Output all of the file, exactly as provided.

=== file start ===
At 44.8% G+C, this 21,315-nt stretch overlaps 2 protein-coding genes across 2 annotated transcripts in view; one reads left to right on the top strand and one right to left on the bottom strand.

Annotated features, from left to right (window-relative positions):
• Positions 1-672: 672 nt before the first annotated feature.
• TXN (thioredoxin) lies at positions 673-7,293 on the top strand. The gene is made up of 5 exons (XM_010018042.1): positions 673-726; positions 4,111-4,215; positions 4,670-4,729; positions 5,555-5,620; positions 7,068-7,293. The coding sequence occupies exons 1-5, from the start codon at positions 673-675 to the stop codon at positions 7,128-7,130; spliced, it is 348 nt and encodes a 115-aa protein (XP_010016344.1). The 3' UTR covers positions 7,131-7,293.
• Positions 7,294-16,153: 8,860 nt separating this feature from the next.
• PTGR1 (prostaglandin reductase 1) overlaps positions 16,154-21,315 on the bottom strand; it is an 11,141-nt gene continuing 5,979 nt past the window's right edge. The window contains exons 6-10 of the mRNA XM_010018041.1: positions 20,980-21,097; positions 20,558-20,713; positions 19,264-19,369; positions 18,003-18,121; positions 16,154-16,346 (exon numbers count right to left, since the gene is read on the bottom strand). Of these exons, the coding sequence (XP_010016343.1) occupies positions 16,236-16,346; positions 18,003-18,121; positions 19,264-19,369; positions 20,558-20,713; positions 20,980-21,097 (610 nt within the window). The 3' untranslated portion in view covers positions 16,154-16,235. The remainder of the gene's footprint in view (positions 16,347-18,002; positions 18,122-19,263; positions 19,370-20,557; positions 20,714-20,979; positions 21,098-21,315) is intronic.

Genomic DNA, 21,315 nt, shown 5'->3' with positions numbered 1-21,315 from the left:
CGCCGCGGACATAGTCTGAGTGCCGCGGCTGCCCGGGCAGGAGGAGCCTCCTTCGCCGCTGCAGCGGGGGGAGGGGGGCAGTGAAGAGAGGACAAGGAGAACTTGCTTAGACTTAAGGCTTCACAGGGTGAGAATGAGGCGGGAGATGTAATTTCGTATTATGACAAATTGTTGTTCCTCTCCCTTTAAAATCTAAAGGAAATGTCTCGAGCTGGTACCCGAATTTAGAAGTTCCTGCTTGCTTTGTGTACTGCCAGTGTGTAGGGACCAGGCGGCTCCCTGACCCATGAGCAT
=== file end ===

At 44.8% G+C, this 21,315-nt stretch overlaps 2 protein-coding genes across 2 annotated transcripts in view; one reads left to right on the top strand and one right to left on the bottom strand.

Annotated features, from left to right (window-relative positions):
• Positions 1-672: 672 nt before the first annotated feature.
• TXN (thioredoxin) lies at positions 673-7,293 on the top strand. The gene is made up of 5 exons (XM_010018042.1): positions 673-726; positions 4,111-4,215; positions 4,670-4,729; positions 5,555-5,620; positions 7,068-7,293. The coding sequence occupies exons 1-5, from the start codon at positions 673-675 to the stop codon at positions 7,128-7,130; spliced, it is 348 nt and encodes a 115-aa protein (XP_010016344.1). The 3' UTR covers positions 7,131-7,293.
• Positions 7,294-16,153: 8,860 nt separating this feature from the next.
• PTGR1 (prostaglandin reductase 1) overlaps positions 16,154-21,315 on the bottom strand; it is an 11,141-nt gene continuing 5,979 nt past the window's right edge. The window contains exons 6-10 of the mRNA XM_010018041.1: positions 20,980-21,097; positions 20,558-20,713; positions 19,264-19,369; positions 18,003-18,121; positions 16,154-16,346 (exon numbers count right to left, since the gene is read on the bottom strand). Of these exons, the coding sequence (XP_010016343.1) occupies positions 16,236-16,346; positions 18,003-18,121; positions 19,264-19,369; positions 20,558-20,713; positions 20,980-21,097 (610 nt within the window). The 3' untranslated portion in view covers positions 16,154-16,235. The remainder of the gene's footprint in view (positions 16,347-18,002; positions 18,122-19,263; positions 19,370-20,557; positions 20,714-20,979; positions 21,098-21,315) is intronic.

Genomic DNA, 21,315 nt, shown 5'->3' with positions numbered 1-21,315 from the left:
CGCCGCGGACATAGTCTGAGTGCCGCGGCTGCCCGGGCAGGAGGAGCCTCCTTCGCCGCTGCAGCGGGGGGAGGGGGGCAGTGAAGAGAGGACAAGGAGAACTTGCTTAGACTTAAGGCTTCACAGGGTGAGAATGAGGCGGGAGATGTAATTTCGTATTATGACAAATTGTTGTTCCTCTCCCTTTAAAATCTAAAGGAAATGTCTCGAGCTGGTACCCGAATTTAGAAGTTCCTGCTTGCTTTGTGTACTGCCAGTGTGTAGGGACCAGGCGGCTCCCTGACCCATGAGCAT